Ready for his closeup: Nats’ Lucas Giolito steps into the spotlight
WASHINGTON, D.C. — Before he was even in uniform, Lucas Giolito’s major-league debut was already unforgettable.
The 6'6", 21-year-old flamethrowing righthander sat at his locker in the Nationals clubhouse on Tuesday afternoon in a pair of maroon athletic shorts and a black MLB Players’ Association T-shirt, resting a bottle of water on the floor between his feet. The proceedings started off mellow—he sipped his water and enjoyed a chat with young starter Joe Ross, who was seated to the right of his locker.
“I was trying to just keep [Giolito] loose before the game. I guess he’s not a music, headphones, lock-in kind of guy,” Ross told SI.com. “I was just trying to bear with him those five hours that he was here before the game … He seemed not-too-nervous.”
Things quickly became more lively. Starting pitcher Max Scherzer came over to Danny Espinosa, seated to the left of Giolito, and quickly shot down the second baseman’s idea of wearing shorts at batting practice on a hot afternoon. “We’ve all got to wear the same thing!” he told him. Giolito glanced over, smirked, and took another swig of water.
Then, reliever Jonathan Papelbon entered the clubhouse, commandeered the speaker, and switched off Boston’s “Peace of Mind” in favor of a pair of country songs, which he would play twice each at near-maximum volume.
All the while, Giolito sat at his locker without music, or a magazine, or newspaper, or streaming video on his tablet. He prepared David Puddy style, sitting, staring, and consumed with his own thoughts. He took in just about everything that happened around him—advice from starting pitchers, writers conversing with other players, loud music and the brand-new Nationals gear draping in his locker.
“I just try to stay as normal as possible,” Giolito said.
After fully soaking in a major-league clubhouse, Giolito got out of his chair and walked by the vibrating speaker, smirking. This was the top prospect in baseball, the man who thousands paid to see on Tuesday, and he was merely an extra in a clubhouse filled with colorful personalities.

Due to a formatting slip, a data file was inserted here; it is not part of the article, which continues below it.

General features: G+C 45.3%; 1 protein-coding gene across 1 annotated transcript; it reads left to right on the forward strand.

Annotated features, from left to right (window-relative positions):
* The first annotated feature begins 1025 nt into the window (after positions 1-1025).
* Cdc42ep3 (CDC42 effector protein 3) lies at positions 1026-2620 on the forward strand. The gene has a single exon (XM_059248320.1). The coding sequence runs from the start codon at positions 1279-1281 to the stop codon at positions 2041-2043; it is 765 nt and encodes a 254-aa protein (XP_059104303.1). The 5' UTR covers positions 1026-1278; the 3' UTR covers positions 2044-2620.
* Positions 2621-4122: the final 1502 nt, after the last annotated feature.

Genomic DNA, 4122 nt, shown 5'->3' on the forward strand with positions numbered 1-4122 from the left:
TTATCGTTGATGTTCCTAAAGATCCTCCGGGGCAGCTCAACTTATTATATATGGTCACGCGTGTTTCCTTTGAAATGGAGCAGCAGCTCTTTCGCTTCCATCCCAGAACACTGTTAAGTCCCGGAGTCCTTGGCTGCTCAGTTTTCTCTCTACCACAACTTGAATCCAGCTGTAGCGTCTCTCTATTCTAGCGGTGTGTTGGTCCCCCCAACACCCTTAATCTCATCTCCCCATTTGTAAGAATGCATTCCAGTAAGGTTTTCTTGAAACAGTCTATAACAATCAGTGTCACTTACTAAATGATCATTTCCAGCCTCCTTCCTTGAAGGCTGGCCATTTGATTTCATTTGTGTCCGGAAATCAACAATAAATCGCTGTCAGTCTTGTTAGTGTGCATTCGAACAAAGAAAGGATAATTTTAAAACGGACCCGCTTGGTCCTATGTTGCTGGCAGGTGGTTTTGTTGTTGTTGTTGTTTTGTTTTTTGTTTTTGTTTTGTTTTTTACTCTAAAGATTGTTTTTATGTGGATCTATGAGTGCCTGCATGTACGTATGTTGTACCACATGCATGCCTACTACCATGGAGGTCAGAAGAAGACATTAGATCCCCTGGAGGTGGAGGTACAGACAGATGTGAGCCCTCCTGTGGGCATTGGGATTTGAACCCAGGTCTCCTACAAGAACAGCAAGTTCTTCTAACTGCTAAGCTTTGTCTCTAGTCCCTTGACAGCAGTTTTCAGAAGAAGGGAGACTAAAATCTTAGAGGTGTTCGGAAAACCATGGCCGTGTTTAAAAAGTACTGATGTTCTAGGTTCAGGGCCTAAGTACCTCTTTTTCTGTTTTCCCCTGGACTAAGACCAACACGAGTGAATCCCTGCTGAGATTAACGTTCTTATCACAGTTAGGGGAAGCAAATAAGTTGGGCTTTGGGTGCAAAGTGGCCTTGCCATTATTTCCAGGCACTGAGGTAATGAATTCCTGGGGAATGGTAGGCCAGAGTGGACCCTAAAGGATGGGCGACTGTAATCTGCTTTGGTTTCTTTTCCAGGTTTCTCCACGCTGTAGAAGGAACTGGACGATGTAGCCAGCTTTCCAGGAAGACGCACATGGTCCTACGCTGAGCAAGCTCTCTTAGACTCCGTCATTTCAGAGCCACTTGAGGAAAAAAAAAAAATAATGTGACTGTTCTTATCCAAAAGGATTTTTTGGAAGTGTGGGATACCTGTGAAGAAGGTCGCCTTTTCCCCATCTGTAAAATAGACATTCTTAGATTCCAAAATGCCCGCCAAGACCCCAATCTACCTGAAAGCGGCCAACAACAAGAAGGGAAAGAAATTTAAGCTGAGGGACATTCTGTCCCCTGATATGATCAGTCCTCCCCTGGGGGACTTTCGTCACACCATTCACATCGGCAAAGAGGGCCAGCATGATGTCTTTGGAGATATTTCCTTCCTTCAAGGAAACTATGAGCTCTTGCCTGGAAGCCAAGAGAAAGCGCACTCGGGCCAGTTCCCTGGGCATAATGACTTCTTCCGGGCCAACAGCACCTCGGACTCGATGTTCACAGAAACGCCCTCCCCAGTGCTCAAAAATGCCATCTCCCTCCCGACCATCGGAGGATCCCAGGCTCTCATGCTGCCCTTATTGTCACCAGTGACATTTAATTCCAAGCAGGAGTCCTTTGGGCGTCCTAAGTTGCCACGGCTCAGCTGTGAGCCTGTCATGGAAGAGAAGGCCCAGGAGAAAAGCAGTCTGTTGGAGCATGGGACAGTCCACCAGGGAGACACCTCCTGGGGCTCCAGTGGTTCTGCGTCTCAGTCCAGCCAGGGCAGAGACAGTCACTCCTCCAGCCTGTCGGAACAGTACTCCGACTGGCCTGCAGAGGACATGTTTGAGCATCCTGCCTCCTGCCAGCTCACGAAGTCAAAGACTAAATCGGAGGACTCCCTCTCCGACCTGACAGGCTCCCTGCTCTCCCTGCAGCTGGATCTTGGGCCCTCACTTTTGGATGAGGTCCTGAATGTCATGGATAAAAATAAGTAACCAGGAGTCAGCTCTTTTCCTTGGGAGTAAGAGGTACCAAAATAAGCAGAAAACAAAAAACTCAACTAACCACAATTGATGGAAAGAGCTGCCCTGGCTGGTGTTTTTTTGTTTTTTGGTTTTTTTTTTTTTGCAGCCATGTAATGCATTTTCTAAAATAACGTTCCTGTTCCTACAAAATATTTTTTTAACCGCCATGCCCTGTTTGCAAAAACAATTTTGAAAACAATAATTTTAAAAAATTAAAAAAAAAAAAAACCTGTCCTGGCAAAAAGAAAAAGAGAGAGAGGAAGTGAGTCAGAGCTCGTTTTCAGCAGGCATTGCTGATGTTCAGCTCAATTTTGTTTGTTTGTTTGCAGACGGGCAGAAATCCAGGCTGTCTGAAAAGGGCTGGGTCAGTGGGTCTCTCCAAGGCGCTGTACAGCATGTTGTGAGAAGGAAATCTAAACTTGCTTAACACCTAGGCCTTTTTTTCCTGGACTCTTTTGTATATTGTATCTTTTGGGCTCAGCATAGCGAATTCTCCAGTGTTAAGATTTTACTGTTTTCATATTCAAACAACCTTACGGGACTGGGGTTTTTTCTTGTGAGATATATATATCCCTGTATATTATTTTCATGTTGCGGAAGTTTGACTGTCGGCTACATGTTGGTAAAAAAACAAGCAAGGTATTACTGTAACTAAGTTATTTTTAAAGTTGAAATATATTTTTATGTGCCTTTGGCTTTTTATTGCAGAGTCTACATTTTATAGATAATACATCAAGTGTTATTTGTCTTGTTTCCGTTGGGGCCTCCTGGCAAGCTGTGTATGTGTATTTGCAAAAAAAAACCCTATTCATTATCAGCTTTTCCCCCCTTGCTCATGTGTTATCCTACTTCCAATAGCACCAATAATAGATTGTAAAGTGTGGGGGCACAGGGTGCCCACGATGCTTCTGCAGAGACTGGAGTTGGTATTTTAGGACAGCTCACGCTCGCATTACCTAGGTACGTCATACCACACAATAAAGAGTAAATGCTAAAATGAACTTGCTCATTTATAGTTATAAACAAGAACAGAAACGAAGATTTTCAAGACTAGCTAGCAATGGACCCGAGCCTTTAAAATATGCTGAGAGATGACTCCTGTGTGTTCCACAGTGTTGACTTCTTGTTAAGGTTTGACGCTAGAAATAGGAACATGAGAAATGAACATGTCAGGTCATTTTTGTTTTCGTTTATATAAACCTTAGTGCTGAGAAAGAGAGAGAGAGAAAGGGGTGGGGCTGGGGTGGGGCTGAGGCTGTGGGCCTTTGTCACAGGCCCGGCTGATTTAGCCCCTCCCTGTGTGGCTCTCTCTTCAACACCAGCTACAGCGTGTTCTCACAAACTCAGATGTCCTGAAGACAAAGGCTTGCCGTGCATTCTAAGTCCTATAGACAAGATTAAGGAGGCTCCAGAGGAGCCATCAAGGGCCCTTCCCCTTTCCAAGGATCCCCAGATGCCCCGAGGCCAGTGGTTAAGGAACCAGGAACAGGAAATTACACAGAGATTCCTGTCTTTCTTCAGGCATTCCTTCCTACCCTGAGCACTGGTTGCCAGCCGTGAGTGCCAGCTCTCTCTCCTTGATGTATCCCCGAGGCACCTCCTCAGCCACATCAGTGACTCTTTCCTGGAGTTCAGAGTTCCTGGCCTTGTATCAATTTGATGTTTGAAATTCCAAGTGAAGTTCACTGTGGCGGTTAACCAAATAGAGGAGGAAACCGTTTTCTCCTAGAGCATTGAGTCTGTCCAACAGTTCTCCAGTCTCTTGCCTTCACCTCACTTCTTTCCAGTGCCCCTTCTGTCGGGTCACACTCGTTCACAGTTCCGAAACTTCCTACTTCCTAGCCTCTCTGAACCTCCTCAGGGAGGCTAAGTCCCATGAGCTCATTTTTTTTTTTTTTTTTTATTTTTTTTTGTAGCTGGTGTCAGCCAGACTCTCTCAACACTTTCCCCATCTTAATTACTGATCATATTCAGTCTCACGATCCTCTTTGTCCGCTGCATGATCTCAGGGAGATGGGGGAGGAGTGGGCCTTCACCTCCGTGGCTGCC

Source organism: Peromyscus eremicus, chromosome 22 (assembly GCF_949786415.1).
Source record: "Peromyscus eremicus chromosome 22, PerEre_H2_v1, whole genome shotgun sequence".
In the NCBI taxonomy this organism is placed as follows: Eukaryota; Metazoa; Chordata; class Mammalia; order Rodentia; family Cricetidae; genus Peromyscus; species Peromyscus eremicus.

When Giolito re-emerged some 20 minutes later, he sat down, removed his cap from the hook next to his locker, stared into it for a few seconds, curved the brim and placed it on his head. He began to study his scouting report.
Giolito, who was once projected as the top pick in the 2012 draft out of high school before an elbow injury, watched as 15 teams passed on him that year. The next summer, he grinded through a year-long rehab from Tommy John surgery. Over the last calendar year, he’s patiently waited for a promotion from Double A after 22 starts—the majority of which were superb. The anticipation was over. It was finally time to become a big leaguer.
Or so he thought.
Giolito sat through a 55-minute rain delay before making his first walk to the hill, walking in and out of manager Dusty Baker’s office several times, eagerly waiting to hear when the game would start.
“I never saw rain in the forecast at all. I thought it would be, like, 72 degrees, sunny, all that stuff. That’s how I dreamt it,” Giolito said. “I was a little anxious to get out there. I went out a little bit earlier than I usually would for a start just because I wanted to get out there after waiting and sitting here.”